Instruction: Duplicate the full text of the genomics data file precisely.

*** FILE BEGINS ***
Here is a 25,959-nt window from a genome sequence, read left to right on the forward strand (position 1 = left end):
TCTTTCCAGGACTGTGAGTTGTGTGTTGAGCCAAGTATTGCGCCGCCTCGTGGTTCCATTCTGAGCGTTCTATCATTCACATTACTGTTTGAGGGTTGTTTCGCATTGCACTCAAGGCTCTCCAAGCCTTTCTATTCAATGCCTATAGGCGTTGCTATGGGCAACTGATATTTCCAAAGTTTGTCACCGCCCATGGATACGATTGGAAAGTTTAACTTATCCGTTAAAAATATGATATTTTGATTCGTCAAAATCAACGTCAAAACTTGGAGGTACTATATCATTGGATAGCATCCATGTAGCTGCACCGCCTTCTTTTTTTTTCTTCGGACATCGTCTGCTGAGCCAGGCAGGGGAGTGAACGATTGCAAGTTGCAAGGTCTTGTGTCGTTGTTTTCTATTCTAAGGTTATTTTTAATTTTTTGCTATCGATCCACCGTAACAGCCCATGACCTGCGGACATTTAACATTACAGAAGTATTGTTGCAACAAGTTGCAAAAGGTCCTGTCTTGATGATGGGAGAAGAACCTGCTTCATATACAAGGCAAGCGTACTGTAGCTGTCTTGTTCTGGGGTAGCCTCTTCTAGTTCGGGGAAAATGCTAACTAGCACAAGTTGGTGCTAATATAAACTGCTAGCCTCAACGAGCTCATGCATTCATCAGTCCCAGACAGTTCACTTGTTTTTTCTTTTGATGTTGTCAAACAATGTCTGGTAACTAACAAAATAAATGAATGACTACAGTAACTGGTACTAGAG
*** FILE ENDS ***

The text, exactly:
Here is a 25,959-nt window from a genome sequence, read left to right on the forward strand (position 1 = left end):
TCTTTCCAGGACTGTGAGTTGTGTGTTGAGCCAAGTATTGCGCCGCCTCGTGGTTCCATTCTGAGCGTTCTATCATTCACATTACTGTTTGAGGGTTGTTTCGCATTGCACTCAAGGCTCTCCAAGCCTTTCTATTCAATGCCTATAGGCGTTGCTATGGGCAACTGATATTTCCAAAGTTTGTCACCGCCCATGGATACGATTGGAAAGTTTAACTTATCCGTTAAAAATATGATATTTTGATTCGTCAAAATCAACGTCAAAACTTGGAGGTACTATATCATTGGATAGCATCCATGTAGCTGCACCGCCTTCTTTTTTTTTCTTCGGACATCGTCTGCTGAGCCAGGCAGGGGAGTGAACGATTGCAAGTTGCAAGGTCTTGTGTCGTTGTTTTCTATTCTAAGGTTATTTTTAATTTTTTGCTATCGATCCACCGTAACAGCCCATGACCTGCGGACATTTAACATTACAGAAGTATTGTTGCAACAAGTTGCAAAAGGTCCTGTCTTGATGATGGGAGAAGAACCTGCTTCATATACAAGGCAAGCGTACTGTAGCTGTCTTGTTCTGGGGTAGCCTCTTCTAGTTCGGGGAAAATGCTAACTAGCACAAGTTGGTGCTAATATAAACTGCTAGCCTCAACGAGCTCATGCATTCATCAGTCCCAGACAGTTCACTTGTTTTTTCTTTTGATGTTGTCAAACAATGTCTGGTAACTAACAAAATAAATGAATGACTACAGTAACTGGTACTAGAG